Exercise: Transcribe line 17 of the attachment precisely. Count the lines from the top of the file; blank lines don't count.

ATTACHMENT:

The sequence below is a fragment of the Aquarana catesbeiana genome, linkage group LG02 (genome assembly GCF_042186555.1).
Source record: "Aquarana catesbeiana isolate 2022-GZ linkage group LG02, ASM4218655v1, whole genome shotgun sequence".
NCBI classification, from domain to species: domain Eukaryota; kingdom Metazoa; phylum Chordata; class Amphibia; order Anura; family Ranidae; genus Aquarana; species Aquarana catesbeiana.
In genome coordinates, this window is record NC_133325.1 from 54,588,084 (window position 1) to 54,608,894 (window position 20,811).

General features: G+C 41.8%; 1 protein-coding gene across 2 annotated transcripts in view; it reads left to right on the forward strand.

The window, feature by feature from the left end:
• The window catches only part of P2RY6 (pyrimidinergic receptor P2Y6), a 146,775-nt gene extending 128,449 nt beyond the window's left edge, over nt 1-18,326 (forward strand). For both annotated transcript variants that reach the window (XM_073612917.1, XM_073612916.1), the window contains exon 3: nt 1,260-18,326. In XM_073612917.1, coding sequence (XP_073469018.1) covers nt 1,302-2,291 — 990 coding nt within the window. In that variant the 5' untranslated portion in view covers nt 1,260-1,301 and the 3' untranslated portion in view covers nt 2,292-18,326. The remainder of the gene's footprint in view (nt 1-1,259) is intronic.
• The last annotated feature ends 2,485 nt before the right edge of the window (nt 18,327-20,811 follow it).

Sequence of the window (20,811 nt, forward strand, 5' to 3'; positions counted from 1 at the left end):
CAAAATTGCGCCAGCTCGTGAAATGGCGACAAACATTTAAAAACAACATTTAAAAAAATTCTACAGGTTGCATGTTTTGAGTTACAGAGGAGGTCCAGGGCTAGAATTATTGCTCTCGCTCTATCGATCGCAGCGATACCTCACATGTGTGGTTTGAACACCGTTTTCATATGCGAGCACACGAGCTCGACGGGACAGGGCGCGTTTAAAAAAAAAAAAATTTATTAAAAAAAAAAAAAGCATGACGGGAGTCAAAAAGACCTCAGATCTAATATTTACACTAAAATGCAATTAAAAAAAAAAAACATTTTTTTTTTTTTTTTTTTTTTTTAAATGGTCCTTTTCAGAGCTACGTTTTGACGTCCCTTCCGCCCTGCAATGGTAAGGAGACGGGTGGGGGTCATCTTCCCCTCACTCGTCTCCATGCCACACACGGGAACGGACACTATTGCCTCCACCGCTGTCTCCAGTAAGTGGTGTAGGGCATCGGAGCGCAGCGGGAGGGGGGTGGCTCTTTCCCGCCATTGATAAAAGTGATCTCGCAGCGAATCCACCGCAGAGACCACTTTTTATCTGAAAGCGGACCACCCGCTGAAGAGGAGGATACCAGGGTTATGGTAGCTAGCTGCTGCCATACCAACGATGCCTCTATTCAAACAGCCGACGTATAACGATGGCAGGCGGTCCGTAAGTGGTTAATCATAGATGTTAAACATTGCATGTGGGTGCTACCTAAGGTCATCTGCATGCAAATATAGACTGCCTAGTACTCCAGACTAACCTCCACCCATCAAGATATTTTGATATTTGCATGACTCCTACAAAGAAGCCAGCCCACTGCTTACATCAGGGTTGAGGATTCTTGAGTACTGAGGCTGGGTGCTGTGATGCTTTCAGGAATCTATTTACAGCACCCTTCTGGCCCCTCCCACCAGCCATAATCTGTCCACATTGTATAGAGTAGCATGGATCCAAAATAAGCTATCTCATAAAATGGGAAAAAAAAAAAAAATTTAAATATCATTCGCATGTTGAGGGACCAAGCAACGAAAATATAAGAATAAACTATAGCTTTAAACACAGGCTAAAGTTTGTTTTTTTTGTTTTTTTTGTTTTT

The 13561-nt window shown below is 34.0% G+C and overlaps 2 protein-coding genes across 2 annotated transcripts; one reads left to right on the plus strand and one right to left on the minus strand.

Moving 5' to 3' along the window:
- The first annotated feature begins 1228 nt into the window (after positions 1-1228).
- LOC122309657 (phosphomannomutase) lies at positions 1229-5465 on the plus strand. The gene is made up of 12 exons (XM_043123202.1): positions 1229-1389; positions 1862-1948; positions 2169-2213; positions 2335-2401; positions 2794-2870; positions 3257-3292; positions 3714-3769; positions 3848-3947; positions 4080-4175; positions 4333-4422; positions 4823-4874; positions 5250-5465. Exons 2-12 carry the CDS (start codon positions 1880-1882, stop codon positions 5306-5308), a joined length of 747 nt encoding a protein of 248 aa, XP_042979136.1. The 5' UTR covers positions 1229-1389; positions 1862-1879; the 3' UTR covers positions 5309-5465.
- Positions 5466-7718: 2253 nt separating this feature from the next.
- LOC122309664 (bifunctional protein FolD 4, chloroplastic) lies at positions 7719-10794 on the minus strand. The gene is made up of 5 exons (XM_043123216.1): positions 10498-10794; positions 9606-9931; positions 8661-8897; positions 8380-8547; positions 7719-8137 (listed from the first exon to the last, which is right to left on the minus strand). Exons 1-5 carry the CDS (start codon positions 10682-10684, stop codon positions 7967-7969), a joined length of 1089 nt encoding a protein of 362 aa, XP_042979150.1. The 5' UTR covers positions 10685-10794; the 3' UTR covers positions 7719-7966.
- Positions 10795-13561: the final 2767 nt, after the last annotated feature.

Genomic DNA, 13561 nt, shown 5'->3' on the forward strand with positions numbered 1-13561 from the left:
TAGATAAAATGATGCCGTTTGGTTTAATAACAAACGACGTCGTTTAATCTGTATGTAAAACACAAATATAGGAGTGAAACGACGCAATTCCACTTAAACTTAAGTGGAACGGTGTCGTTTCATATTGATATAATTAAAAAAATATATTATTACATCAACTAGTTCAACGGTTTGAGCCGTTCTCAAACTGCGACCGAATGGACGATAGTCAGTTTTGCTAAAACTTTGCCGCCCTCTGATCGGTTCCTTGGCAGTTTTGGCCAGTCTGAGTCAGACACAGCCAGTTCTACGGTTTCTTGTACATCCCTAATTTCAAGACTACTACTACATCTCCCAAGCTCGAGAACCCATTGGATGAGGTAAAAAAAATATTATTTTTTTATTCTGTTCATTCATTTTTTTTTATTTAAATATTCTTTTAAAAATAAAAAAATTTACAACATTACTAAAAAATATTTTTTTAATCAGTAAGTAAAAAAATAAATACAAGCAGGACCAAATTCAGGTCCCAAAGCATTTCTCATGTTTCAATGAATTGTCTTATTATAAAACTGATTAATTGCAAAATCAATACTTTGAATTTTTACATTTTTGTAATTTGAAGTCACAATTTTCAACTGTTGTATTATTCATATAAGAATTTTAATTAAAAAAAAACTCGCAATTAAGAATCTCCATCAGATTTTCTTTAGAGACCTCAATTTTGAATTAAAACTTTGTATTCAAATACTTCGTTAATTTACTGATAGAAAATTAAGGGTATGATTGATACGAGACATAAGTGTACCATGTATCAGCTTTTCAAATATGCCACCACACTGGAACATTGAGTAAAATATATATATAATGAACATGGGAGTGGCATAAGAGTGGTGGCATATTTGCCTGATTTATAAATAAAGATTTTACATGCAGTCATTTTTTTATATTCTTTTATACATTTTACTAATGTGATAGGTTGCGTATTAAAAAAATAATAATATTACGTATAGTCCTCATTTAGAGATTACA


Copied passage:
- Positions 10795-13561: the final 2767 nt, after the last annotated feature.